Top 5 Questions About Fiber Internet

Who doesn’t want fiber-optic internet if they can get it?

You’re not alone. Statista reports that fiber adoption rates increased by 22% worldwide in 2019, while online searches for “fiber internet” have been steadily climbing since early 2020, according to Google Trends.

You want that fiber-optic service, but you just have 1 or 2 or 5 little questions left. We know what they are, and we know the answers.

1. Will fiber improve my Wi-Fi?

The fast answer is no. Fiber exists outside your home. Wi-Fi exists inside your home. Fiber delivers the internet to your home router, and Wi-Fi provides wireless access for all of your devices connected to the internet through your router.

Outside your house, fiber can improve the strength and reliability of your service, giving you great speed right up to your home. One reason is that fiber-optic cables are more resistant than traditional copper wires to potentially disruptive factors like temperature changes, water damage, and electrical interference.

Inside your house, fiber doesn’t have any effect on your home wi-fi network. Fiber-optics is all about the internet speed to your home, the potential for matching upload and download speeds, and the often increased ability to use multiple devices at the same time. Your internet speeds are dictated by the capability of your router. So if you have trouble with your wi-fi, your issues probably relate to your router. Being too far from your router or having thick walls can make your wi-fi reception spotty. Be sure your router is fiber-compatible, and it’s placed correctly. Then do a “dead-spot” evaluation (i.e. check your reception in various locations to find weak reception areas, aka “dead spots”)  to determine whether you need to install a range extender or mesh network system.

2. Will fiber make my internet and TV streaming faster?

HP reports that fiber optics can consistently handle more users and more data at higher speeds than other broadband services. Fiber-optic internet consists of strands of plastic or glass about the width of a human hair. These strands transmit signals via pulses of light. Since fiber uses light instead of electricity, the signals can go farther, faster.

Plus, because fiber isn’t bound to the limitations of copper’s electricity and metal, it has more bandwidth available. This means multiple people in your household should be able to stream, game, or otherwise use your home’s TV and internet services without the risk of buffering, slower speeds, or interruption. As mentioned earlier, if you are connecting wirelessly through Wi-Fi, your router is critically important. Fiber-optic connections will, in the future, be able to reach speeds of up to 10 Gigabits (Gbps) per second, when it becomes available in the future.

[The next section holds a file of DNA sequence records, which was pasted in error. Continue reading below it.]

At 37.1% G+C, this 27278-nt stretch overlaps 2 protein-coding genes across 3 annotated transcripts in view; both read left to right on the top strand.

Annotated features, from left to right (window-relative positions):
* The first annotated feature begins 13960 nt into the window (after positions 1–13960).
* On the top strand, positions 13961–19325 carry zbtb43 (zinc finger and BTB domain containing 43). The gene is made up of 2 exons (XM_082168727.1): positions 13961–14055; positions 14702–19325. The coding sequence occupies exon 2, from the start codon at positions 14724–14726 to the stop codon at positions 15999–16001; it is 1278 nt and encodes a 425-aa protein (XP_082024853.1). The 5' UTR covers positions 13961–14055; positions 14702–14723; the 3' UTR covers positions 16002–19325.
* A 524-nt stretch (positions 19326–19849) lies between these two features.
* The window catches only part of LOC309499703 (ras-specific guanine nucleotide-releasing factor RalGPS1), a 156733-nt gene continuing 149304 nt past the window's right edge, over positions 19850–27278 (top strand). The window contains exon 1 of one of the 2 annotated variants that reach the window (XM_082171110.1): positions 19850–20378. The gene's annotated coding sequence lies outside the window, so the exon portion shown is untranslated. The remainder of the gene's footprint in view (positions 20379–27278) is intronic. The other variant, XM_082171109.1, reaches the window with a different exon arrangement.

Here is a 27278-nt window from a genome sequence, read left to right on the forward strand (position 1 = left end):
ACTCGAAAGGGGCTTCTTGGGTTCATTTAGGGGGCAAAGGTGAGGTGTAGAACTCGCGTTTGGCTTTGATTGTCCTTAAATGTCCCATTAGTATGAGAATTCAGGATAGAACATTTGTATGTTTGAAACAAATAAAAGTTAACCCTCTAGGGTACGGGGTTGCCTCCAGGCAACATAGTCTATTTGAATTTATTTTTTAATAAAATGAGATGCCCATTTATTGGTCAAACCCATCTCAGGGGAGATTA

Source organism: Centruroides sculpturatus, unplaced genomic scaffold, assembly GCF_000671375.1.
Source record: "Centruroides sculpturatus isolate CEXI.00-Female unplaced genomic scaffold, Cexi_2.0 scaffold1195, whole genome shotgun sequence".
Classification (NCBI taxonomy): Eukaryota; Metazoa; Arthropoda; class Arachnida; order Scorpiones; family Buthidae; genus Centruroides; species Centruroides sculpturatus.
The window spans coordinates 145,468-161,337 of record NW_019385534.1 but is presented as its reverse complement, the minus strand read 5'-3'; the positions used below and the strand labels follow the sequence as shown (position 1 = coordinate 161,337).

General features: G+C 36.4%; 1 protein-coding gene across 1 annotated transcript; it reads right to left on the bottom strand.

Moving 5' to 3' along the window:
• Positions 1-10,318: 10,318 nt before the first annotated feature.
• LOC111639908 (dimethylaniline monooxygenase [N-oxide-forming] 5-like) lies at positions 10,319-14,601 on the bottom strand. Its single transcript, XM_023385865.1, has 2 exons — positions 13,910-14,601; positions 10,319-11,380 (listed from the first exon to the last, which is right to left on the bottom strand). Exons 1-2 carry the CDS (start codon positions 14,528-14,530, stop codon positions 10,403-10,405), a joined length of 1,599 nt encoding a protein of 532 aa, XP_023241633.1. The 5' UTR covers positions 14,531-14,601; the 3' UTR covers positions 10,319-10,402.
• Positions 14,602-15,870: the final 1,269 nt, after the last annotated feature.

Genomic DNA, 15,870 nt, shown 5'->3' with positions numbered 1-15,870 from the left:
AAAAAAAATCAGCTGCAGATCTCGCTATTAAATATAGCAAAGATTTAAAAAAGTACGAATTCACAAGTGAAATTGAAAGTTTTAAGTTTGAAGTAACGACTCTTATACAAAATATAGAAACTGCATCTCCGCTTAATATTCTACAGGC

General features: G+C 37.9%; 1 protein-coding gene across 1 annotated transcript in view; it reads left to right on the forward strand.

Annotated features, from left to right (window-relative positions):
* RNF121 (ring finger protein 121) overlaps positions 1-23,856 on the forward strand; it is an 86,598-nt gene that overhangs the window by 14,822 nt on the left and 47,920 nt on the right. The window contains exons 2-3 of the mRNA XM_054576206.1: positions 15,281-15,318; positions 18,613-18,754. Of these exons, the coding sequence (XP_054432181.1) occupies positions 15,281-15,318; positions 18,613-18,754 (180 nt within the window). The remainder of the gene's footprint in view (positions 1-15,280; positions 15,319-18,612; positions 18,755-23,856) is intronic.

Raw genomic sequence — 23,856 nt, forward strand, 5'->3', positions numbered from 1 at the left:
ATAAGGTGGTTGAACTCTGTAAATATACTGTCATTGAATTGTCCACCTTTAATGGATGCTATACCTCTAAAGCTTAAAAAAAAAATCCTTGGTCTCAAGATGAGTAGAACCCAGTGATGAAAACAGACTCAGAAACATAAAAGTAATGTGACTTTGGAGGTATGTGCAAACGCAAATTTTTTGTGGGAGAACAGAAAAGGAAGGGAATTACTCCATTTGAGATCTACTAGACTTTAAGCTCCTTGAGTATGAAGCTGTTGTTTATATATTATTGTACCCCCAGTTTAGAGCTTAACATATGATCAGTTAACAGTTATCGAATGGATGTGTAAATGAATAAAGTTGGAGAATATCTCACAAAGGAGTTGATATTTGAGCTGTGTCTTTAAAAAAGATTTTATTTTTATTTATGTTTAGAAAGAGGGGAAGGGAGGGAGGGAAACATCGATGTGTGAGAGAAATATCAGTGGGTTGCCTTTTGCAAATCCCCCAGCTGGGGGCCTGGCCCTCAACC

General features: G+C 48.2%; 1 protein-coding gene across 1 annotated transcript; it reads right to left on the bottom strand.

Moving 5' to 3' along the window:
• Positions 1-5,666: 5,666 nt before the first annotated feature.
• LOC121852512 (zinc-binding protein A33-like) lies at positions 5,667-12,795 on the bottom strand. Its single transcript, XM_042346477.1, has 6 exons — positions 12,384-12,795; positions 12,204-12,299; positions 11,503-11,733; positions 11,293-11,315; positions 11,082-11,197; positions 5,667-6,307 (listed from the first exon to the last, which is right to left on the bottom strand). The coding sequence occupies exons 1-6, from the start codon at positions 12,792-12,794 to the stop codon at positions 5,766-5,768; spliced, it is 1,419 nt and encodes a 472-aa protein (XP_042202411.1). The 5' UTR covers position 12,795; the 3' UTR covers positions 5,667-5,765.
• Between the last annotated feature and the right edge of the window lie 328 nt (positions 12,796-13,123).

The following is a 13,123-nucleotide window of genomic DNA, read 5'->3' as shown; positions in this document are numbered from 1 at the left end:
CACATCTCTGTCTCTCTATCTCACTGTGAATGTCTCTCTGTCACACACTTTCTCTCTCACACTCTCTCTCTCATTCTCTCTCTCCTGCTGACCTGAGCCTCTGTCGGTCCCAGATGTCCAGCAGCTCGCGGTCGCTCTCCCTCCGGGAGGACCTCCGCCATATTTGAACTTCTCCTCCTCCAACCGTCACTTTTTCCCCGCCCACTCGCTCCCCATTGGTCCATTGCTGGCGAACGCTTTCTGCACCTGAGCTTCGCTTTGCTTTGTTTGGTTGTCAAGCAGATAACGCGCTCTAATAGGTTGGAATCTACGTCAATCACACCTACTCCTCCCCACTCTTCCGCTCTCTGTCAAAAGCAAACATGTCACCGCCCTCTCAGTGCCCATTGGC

3. What are the ways I can get fiber to my home? 

You may think you’re at a loss if underground installation isn’t in the cards for your community anytime soon.

There are other fiber installation methods that providers use. Fiber may be available in your neighborhood through an aerial installation. This method involves using existing pole infrastructures that already exist around your neighborhood, then routing the fiber-optic cables to your home. Check with your local internet services provider to see if an aerial installation is underway now (or soon) where you live.

4. How long does it take to get fiber installed in my home?

Once you’ve got your exterior installation set up, the actual process of running the fiber line to your home, installing your fiber terminal, connecting to your router to get up and running should only take a few hours if no major complications or issues arise.  

5. Do I need to upgrade my computer and wireless devices to get the most out of fiber?

In short: No, you typically don’t need to upgrade all of your electronics in order to properly take advantage of all that fiber has to offer. However, be sure that you stay current with any software or router updates for all the devices you’re connecting to your home network so that they’re optimized for best performance.

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